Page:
JpGU-AGU Joint Meeting 2017

Presentation information

[EJ] Poster

A (Atmospheric and Hydrospheric Sciences) » A-CG Complex & General

[A-CG48] [EJ] Science in the Arctic Region

Wed. May 24, 2017 5:15 PM - 6:30 PM Poster Hall (International Exhibition Hall HALL7)

[ACG48-P13] Effect of subglacial meltwater plume formation on phytoplankton growth in the fjord of Bowdoin Glacier in northwest Greenland

*NAOYA KANNA1, Shin Sugiyama1,2, Yoshihiko Ohashi2,3, Daiki Sakakibara1, Bungo NISHIZAWA4, Izumi ASAJI2,3, Yasushi FUKAMACHI1,2 (1.Arctic Research Center, Hokkaido University, 2.Institute of Low Temperature Science, Hokkaido University, 3.Graduate School of Environmental Science, Hokkaido University, 4.Faculty of Fisheries Sciences, Hokkaido University)

Keywords:Greenland, Bowdoin Glacier, Macronutrient, Turbid meltwater discharge

In Greenland, marine-terminating outlet glaciers discharge turbid subglacial meltwater into fjords. The area influenced by the turbid water near the calving front is well known as an important foraging hotspot for higher trophic animals. Glaciers may therefore play an important role in ecosystem productivity within the fjords by releasing an essential macronutrient for primary producers. However, since there are few available data on the macronutrient delivery with the meltwater inputs, processes of macronutrient supply to surface waters are poorly understood. Here we present a hydrographic and geochemical dataset from Bowdoin Glacier and its fjord in northwestern Greenland during the summer of 2016.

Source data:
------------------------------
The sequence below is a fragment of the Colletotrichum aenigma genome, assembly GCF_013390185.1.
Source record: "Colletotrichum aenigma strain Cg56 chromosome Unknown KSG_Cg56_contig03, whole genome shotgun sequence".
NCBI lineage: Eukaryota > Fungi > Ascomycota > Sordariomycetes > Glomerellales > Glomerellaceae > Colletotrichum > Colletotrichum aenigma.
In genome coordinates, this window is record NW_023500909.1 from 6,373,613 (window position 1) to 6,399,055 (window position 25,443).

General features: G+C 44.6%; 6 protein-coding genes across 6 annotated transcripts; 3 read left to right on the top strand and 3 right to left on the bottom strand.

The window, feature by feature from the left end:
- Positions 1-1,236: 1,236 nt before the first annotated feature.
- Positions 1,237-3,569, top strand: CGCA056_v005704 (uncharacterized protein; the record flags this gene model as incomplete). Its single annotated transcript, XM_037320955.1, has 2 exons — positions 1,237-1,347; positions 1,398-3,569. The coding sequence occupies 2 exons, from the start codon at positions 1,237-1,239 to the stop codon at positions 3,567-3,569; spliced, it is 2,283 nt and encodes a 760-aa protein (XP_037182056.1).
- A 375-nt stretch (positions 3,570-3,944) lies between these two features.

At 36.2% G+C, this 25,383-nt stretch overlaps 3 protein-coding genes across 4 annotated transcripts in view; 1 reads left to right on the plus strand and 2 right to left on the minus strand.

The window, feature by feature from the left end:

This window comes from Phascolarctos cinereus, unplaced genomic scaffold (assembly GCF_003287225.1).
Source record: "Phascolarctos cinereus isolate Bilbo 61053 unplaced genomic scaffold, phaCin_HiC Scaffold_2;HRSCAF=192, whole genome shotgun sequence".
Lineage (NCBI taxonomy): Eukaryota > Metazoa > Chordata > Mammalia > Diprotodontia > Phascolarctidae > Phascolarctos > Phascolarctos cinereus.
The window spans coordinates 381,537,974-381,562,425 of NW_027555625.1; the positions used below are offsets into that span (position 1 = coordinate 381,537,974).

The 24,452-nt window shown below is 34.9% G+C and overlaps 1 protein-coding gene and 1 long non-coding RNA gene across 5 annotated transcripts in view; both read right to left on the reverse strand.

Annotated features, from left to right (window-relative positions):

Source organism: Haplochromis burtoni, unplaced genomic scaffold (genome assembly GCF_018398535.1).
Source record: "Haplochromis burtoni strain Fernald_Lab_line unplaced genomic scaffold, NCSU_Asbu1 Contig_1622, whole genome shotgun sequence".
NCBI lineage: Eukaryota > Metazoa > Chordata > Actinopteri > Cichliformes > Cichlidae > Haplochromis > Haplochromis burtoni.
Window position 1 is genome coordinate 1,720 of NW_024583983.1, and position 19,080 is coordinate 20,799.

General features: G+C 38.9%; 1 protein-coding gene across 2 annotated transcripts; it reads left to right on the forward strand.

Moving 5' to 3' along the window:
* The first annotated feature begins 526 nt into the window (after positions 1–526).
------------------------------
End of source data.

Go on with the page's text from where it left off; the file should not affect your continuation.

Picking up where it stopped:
On the glacier, meltwater contained few macronutrients (<0.5 μM NO3+NO2) indicating that supraglacial meltwater is not a significant source of macronutrients in the fjord. At the surface of a meltwater plume near the calving front, water properties were largely different from surface waters outside of the plume. The concentration of surface macronutrients inside the plume was an order of magnitude higher (~12.8 μM NO3+NO2) than that outside of the plume (<1.6 μM NO3+NO2). Additionally, salinity (~33.0) and the content of suspended particles (~132 mg/L) inside the plume were notably higher than those outside of the plume (salinity ~15.4; suspended particles ~22.3 mg/L), suggesting upwelling of nutrient-rich, saline deep water including substantial sediment derived from subglacial weathering. Oxygen isotopic compositions of the glacial meltwater, plume, and fjord water also indicated that the glacial meltwater upwells as a buoyant flow, drawing the nutrient-rich deep water into the fjord. Within a vertical cross-section along the centerline of the fjord, highly turbid water was observed in sub-surface layer at depths of 10–50 m. Less saline water with low macronutrients concentration was on top of this highly turbid water. Phytoplankton blooms (~6.5 μg/L chlorophyll a) was observed near the boundary between the less saline water and the turbid water. The concentration of macronutrients was sufficiently high (~10 μM NO3+NO2) in this area to generate the bloom. Overall, our study results show that turbid meltwater discharge from Bowdoin Glacier affects nutrient availability and the subsequent growth of phytoplankton in the fjord. Upwelling and transport of macronutrients associated with subglacial meltwater plume formation is an important process for phytoplankton growth in the near-surface layer.